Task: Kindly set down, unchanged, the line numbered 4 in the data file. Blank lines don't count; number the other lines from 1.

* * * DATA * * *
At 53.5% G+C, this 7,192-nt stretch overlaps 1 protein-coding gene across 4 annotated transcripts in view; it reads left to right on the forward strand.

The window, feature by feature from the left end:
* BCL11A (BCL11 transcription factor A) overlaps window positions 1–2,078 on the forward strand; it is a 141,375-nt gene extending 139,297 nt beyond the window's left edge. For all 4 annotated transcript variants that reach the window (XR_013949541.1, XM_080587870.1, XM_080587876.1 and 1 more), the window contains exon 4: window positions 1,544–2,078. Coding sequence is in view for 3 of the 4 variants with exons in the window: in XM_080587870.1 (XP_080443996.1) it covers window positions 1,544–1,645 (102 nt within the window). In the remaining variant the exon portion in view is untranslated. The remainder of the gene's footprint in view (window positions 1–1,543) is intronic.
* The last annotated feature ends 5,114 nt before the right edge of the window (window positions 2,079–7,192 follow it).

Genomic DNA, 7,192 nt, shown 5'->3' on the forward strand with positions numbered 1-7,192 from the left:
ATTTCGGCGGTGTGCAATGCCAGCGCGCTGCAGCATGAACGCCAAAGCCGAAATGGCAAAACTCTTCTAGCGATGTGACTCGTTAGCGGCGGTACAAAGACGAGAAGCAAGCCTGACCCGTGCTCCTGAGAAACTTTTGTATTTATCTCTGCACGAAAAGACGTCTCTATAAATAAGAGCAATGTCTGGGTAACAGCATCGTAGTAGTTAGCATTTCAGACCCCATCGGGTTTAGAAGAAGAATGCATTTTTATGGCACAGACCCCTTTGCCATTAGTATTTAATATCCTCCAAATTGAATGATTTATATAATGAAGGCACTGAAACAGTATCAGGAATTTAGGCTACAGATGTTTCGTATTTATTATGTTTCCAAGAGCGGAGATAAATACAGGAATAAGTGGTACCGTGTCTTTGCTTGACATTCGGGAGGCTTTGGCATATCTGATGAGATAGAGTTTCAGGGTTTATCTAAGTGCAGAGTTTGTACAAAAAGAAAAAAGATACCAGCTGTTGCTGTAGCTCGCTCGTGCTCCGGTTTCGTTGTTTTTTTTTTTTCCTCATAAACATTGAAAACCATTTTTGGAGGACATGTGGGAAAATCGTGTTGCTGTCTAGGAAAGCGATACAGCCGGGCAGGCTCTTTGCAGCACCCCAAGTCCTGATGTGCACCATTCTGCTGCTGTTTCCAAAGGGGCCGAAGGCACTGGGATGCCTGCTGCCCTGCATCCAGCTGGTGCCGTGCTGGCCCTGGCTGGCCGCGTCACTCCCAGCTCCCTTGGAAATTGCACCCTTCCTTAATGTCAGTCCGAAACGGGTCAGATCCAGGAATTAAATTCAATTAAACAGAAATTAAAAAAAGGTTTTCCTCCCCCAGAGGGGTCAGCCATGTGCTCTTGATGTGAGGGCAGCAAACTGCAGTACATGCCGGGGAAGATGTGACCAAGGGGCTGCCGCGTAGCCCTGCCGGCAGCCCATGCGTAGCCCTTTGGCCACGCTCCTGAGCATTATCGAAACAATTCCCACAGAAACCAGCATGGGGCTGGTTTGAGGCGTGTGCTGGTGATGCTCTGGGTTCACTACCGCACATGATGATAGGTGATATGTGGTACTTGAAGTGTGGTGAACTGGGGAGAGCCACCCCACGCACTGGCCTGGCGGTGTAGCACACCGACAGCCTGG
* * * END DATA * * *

* The last annotated feature ends 5,114 nt before the right edge of the window (window positions 2,079–7,192 follow it).